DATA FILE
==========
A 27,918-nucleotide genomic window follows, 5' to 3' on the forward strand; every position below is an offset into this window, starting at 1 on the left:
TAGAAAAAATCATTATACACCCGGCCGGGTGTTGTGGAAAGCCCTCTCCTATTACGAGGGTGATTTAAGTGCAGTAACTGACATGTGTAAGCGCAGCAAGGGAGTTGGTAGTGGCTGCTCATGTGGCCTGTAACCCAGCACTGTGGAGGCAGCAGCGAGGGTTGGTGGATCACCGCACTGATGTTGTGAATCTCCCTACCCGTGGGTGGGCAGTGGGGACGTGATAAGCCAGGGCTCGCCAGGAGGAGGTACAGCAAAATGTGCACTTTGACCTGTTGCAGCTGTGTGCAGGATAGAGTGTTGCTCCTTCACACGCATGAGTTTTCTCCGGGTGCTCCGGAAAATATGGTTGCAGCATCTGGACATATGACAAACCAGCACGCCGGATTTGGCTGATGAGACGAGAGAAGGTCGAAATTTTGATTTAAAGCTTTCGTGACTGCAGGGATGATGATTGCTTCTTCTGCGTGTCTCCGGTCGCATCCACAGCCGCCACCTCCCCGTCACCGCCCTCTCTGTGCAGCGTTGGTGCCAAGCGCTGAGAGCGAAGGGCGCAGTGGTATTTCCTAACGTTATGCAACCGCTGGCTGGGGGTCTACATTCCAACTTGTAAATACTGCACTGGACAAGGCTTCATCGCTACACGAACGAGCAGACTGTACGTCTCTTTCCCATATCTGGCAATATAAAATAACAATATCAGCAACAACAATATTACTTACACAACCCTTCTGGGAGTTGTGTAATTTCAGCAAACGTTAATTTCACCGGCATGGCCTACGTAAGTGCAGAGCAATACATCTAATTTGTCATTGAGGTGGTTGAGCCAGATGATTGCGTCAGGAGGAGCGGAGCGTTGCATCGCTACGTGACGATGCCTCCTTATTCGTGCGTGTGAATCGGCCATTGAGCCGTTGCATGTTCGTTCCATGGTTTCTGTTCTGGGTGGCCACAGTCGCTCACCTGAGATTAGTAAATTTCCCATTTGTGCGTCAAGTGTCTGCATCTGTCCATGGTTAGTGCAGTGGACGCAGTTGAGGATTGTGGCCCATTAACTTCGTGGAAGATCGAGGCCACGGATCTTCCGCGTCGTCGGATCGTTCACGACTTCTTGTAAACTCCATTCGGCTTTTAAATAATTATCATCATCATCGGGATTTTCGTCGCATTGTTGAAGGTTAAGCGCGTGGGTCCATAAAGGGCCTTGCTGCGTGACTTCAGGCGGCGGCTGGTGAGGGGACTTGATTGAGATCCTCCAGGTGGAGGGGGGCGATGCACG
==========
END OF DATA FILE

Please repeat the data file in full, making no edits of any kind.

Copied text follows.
A 27,918-nucleotide genomic window follows, 5' to 3' on the forward strand; every position below is an offset into this window, starting at 1 on the left:
TAGAAAAAATCATTATACACCCGGCCGGGTGTTGTGGAAAGCCCTCTCCTATTACGAGGGTGATTTAAGTGCAGTAACTGACATGTGTAAGCGCAGCAAGGGAGTTGGTAGTGGCTGCTCATGTGGCCTGTAACCCAGCACTGTGGAGGCAGCAGCGAGGGTTGGTGGATCACCGCACTGATGTTGTGAATCTCCCTACCCGTGGGTGGGCAGTGGGGACGTGATAAGCCAGGGCTCGCCAGGAGGAGGTACAGCAAAATGTGCACTTTGACCTGTTGCAGCTGTGTGCAGGATAGAGTGTTGCTCCTTCACACGCATGAGTTTTCTCCGGGTGCTCCGGAAAATATGGTTGCAGCATCTGGACATATGACAAACCAGCACGCCGGATTTGGCTGATGAGACGAGAGAAGGTCGAAATTTTGATTTAAAGCTTTCGTGACTGCAGGGATGATGATTGCTTCTTCTGCGTGTCTCCGGTCGCATCCACAGCCGCCACCTCCCCGTCACCGCCCTCTCTGTGCAGCGTTGGTGCCAAGCGCTGAGAGCGAAGGGCGCAGTGGTATTTCCTAACGTTATGCAACCGCTGGCTGGGGGTCTACATTCCAACTTGTAAATACTGCACTGGACAAGGCTTCATCGCTACACGAACGAGCAGACTGTACGTCTCTTTCCCATATCTGGCAATATAAAATAACAATATCAGCAACAACAATATTACTTACACAACCCTTCTGGGAGTTGTGTAATTTCAGCAAACGTTAATTTCACCGGCATGGCCTACGTAAGTGCAGAGCAATACATCTAATTTGTCATTGAGGTGGTTGAGCCAGATGATTGCGTCAGGAGGAGCGGAGCGTTGCATCGCTACGTGACGATGCCTCCTTATTCGTGCGTGTGAATCGGCCATTGAGCCGTTGCATGTTCGTTCCATGGTTTCTGTTCTGGGTGGCCACAGTCGCTCACCTGAGATTAGTAAATTTCCCATTTGTGCGTCAAGTGTCTGCATCTGTCCATGGTTAGTGCAGTGGACGCAGTTGAGGATTGTGGCCCATTAACTTCGTGGAAGATCGAGGCCACGGATCTTCCGCGTCGTCGGATCGTTCACGACTTCTTGTAAACTCCATTCGGCTTTTAAATAATTATCATCATCATCGGGATTTTCGTCGCATTGTTGAAGGTTAAGCGCGTGGGTCCATAAAGGGCCTTGCTGCGTGACTTCAGGCGGCGGCTGGTGAGGGGACTTGATTGAGATCCTCCAGGTGGAGGGGGGCGATGCACG